Magnitude of the Problem

The purpose of this chapter is to provide an overview of the occurrence of poisonings in the United States and to describe the distribution of poisoning reports in terms of a variety of demographic characteristics such as age, gender, and race. To provide such an overview, the chapter will also present a working definition of poisoning and drug overdose, highlighting the epidemiological implications of inclusion and exclusion of various categories of events from this classification. Even if definitions vary (as will be discussed in the following section), poisoning is an important problem of national scope. As noted in Chapter 1, more than 2 million people contact poison control centers annually for advice on poisoning exposures (Watson et al., 2003). In addition, poisoning is a leading cause of injury-related morbidity and mortality in the United States. The total health care costs associated with poisoning (see Chapter 6) are also substantial.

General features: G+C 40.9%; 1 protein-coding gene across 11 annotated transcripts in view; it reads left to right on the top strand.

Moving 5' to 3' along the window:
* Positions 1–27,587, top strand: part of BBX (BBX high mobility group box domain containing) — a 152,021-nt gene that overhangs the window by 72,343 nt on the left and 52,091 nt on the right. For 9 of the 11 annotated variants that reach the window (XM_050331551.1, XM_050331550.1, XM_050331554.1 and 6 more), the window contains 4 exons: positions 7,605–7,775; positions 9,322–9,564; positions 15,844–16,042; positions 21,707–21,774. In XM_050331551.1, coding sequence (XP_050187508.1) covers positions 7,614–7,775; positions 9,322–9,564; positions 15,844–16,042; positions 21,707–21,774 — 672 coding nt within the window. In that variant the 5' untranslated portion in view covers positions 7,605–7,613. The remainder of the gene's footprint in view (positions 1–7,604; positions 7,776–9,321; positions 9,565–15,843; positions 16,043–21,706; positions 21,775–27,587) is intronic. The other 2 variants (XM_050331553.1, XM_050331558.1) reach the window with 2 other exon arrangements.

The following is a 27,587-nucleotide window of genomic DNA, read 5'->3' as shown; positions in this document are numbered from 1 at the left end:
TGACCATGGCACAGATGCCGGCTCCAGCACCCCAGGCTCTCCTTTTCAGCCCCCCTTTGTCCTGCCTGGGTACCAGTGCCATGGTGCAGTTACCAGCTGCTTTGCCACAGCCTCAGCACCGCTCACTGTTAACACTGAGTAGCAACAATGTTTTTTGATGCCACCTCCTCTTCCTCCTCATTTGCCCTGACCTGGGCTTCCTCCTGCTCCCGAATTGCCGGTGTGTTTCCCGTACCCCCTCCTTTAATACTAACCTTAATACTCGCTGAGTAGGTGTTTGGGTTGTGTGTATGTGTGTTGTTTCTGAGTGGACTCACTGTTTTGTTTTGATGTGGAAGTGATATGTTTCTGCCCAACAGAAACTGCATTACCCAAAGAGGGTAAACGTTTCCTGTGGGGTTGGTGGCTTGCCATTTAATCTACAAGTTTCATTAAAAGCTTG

Temporal trends may affect the societal impact of poisoning and drug overdose in a variety of ways, given that the U.S. population is growing larger, older, and more ethnically diverse. Changing ethnic distributions, marked by an increasing proportion of Hispanics and Asian Americans, and an increasing proportion of the elderly population (http://www.census.gov) are important considerations for the future of poison prevention and control, particularly in light of research indicating that these groups have been relatively underserved by the existing poison control system (Kelly et al., 1997, 2003). Providing effective access to care for ethnically diverse groups will require overcoming both cultural and lan-

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